If you haven't read it, it's a shortish (though dense and beautiful) book-length essay loosely circling around lavish and varied descriptions of various blues, or instances of the color blue, or things that reference the color blue, as well as (you guessed it), the author's emotional and physical states and the ways in which she interacts with the world. That's reductive like any lame description of a piece of art that resists being encapsulated in description, but that's a capsule of it. Structured as 240 numbered sections/strophes/paragraphs, it moves via meander, returning periodically to these ideas. This prose is obviously written by a poet, which I like. (Actually I have been recently thinking that everyone should be trained in poetry before they are allowed to write anything else at all.) I won't speak to the whole yet, because I'm trying to move slowly, but the headspace that it creates is quite lovely.

The structure--240 separate short sections, and importantly, numbered consecutively--keeps it tethered down even as individual sections start to unhinge. It's important that the sections tend to circle back to the same ideas, enlarging and expanding on them as they go. It's essentially a meditation, which keeps the brain front and center, rendering it as essay. And there's world here, not just self (though self is explored too: the book is plenty revealing and naked-seeming when it has to about the nature of desire):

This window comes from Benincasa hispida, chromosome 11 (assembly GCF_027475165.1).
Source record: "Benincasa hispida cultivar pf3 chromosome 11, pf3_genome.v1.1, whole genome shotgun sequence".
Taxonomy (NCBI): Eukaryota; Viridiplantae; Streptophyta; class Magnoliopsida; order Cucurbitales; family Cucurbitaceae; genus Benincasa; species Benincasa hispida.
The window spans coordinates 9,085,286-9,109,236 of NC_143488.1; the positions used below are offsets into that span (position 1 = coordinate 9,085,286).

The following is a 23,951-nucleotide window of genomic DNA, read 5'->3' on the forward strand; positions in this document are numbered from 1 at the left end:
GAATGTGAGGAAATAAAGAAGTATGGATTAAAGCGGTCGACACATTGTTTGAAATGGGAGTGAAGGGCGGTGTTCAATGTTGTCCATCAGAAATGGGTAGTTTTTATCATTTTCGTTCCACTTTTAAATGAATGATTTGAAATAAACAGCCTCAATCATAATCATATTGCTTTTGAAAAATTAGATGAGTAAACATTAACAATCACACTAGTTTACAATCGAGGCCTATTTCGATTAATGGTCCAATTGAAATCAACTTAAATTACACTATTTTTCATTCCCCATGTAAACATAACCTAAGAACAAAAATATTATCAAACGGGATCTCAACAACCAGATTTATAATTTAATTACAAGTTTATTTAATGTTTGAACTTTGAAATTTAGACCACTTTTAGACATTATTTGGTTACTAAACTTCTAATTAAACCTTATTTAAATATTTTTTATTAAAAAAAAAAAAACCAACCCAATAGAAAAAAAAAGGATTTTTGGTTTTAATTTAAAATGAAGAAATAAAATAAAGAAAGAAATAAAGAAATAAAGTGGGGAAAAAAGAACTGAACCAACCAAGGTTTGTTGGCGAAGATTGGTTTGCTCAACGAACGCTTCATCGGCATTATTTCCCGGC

68. After building his bower, the satin bowerbird makes a stage nearby out of shiny yellow grass, upon which he will sing and dance for passing females. Experienced builders and performers can attract up to thirty-three females to fuck per season if they put on a good enough show, have built up enough good blue in their bower, and have the contrast with the yellow straw down right. Less experienced builders sometimes don't attract any females at all. Each female mates only once. She incubates the eggs alone. 
69. When I see photos of these blue bowers, I feel so much desire that I wonder if I might have been born into the wrong species.
I could pretty much quote any two consecutive sections from the book, but this gives you a sense of what's happening easily enough.

The headspace is the important part: the mood varies from section to section, but within the same voice. There is a sort of narrative (a lover lost) as the book essays forth.

While not fancy, structure and voice are what makes this book hold together for this reader so far.

In a meaningful coincidence, my place in the book is marked by this:

And yes, I do own the CD single for this. I have been listening to it lately for an essay I'm working on.